skin color, or sexual orientation, but that privilege is limited.
None of us alone has the power to end institutions of discrimination.
Only when we struggle together can we hope to do so -- and when pain
and hurt arise in that struggle, we can see it as a measure of the
depth to which discrimination hurts us all, keeping us separated and
divided in our strength.
Racism, Classism, Sexism, Heterosexism and Militarism
Part of struggling against nuclear weapons involves understanding the
ways in which the oppression of particular groups of people supports
militarism, makes the institutionalized system of war and violence
appear "natural" and "inevitable." For instance, heterosexism, or the
assumption that sexual relations are only permissible, desirable, and
normal between opposite sexes, justifies a system of rigid sex roles,
in which men and women are expected to behave and look in particular
ways, and in which qualities attributed to women are devalued. Thus,
men who are not willing to be violent are not virile -- they are
threatened with the real sanctions placed on homosexuality (physical
violence, housing and economic discrimination) unless they behave like
"real men." The military relies upon homophobia (the fear of
homosexuality) to provide it with willing enlistees, with soldiers
who are trained to kill others to prove their masculinity.
Sexism, or the
systematic devaluation of women, is clearly related to this.
Women have traditionally opposed war because women bear the next
generation and feel a responsiblity to protect it. But feminists are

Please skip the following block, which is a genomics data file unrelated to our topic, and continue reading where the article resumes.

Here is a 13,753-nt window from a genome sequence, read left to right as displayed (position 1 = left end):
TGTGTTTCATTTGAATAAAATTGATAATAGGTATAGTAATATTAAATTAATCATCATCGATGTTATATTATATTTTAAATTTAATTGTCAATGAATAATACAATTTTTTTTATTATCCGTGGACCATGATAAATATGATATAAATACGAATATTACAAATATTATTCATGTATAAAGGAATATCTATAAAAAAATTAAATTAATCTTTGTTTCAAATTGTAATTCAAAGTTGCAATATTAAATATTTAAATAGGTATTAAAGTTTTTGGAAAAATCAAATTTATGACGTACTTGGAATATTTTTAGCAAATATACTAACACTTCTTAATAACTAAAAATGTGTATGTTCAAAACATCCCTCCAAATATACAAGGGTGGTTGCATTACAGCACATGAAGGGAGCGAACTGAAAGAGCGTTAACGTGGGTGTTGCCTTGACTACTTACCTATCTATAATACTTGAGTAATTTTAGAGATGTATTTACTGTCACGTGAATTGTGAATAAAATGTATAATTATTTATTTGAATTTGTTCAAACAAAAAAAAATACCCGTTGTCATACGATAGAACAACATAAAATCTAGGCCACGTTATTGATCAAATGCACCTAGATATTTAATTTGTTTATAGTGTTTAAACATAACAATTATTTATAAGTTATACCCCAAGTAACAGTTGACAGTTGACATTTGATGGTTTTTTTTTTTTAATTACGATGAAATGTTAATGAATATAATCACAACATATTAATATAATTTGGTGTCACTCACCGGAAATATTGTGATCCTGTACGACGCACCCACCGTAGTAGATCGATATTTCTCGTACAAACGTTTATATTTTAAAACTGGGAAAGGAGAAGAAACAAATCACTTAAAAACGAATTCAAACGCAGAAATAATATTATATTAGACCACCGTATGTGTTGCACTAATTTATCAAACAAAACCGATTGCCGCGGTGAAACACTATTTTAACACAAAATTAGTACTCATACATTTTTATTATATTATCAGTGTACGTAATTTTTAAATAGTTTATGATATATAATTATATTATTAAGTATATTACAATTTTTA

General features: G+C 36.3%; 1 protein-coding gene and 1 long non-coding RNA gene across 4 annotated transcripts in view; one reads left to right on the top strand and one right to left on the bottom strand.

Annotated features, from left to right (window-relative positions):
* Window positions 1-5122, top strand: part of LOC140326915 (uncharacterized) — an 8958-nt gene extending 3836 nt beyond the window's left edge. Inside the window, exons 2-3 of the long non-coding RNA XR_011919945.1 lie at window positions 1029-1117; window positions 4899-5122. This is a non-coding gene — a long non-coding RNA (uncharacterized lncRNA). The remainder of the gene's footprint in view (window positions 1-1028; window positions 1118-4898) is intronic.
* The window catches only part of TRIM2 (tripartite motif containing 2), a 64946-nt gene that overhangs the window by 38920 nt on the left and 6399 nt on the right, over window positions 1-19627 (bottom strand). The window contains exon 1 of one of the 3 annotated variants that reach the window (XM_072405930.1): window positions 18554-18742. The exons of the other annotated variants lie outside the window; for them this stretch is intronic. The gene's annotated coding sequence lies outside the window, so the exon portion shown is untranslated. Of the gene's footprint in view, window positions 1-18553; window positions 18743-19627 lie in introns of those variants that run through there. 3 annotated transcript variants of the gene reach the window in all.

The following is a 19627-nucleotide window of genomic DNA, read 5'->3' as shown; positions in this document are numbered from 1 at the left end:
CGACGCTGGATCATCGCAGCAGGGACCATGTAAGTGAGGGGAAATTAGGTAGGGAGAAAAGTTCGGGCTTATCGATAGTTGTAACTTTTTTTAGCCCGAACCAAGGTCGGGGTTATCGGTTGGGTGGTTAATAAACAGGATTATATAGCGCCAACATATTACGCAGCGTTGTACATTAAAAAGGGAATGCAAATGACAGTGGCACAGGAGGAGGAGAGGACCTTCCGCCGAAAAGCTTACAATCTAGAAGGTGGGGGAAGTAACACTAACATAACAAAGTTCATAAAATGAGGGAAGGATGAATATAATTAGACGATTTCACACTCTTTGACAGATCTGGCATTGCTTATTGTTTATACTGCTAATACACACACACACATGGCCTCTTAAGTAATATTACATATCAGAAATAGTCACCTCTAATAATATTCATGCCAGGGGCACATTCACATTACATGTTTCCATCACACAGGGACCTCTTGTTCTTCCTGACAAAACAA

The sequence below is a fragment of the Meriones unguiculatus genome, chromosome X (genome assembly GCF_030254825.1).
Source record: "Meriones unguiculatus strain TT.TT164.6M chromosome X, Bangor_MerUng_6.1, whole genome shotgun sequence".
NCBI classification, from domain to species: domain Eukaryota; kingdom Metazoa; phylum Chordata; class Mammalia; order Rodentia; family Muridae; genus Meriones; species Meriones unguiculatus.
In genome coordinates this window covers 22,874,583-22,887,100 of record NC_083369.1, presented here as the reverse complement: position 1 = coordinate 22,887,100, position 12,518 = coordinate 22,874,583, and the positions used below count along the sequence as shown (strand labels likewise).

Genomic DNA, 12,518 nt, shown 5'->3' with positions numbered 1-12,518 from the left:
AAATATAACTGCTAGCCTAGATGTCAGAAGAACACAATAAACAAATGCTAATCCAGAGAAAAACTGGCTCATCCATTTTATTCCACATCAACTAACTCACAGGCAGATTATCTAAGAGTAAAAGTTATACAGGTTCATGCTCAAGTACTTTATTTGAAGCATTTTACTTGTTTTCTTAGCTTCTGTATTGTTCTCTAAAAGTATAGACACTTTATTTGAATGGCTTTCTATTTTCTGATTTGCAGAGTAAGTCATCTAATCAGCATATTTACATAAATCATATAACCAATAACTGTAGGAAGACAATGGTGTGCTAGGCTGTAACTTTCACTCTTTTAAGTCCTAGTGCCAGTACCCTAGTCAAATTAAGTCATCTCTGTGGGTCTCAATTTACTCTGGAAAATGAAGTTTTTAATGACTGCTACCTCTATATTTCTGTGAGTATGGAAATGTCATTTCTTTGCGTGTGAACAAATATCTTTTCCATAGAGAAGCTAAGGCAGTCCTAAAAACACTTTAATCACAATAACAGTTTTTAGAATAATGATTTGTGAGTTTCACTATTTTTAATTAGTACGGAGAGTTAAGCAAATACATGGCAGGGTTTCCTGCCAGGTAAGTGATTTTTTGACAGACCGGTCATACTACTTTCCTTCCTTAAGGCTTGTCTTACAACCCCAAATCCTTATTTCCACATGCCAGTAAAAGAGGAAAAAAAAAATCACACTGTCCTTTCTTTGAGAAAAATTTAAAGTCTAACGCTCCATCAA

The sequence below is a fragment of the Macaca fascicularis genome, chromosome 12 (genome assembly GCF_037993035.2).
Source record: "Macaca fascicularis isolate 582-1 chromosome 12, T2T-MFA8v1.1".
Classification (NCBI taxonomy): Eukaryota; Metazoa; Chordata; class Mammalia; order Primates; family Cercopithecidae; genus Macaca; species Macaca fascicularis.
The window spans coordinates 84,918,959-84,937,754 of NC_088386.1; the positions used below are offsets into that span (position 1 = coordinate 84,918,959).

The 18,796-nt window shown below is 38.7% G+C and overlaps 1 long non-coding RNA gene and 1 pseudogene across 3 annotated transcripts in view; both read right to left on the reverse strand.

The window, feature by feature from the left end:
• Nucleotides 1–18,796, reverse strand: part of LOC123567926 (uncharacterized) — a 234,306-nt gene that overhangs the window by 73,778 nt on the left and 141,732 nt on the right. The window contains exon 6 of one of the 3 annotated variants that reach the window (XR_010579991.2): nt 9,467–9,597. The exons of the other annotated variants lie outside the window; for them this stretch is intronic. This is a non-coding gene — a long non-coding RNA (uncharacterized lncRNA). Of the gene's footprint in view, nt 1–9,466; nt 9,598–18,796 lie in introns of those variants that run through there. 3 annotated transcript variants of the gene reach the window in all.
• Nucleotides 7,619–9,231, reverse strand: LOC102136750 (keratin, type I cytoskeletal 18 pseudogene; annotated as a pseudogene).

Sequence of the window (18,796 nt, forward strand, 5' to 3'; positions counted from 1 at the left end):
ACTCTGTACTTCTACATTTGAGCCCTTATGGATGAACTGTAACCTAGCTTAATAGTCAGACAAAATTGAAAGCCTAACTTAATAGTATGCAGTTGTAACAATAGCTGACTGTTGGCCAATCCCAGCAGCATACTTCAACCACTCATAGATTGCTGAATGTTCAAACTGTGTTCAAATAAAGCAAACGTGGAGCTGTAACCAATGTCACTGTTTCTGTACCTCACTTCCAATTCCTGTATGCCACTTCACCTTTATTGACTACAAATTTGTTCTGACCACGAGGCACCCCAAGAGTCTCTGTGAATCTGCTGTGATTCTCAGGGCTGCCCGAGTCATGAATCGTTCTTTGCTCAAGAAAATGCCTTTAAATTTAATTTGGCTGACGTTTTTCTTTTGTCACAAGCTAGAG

not content to speak only from traditional roles as mothers and
nurturers. Many activists see a feminist analysis as crucial to
effectively challenging militarism. The system of
under which men benefit from the oppression of women, supports and
thrives on war. In a sexist or patriarchal society, women are
relegated to limited roles and valued primarily for their sexual and
reproductive functions, while men are seen as the central makers of
culture, the primary actors in history. Patriarchy is enforced by
the language and images of our culture; by keeping women in the lowest
paying and lowest status jobs, and by violence against women in the
home and on the streets. Women are portrayed by the media as objects
to be violated; 50% of women are battered by men in their lives, 75%
are sexually assaulted.
The sexist splitting of humanity which turns women into
lesser beings whose purpose is to serve men, is the same split
which allows us to see our enemies as non-human, fair game for any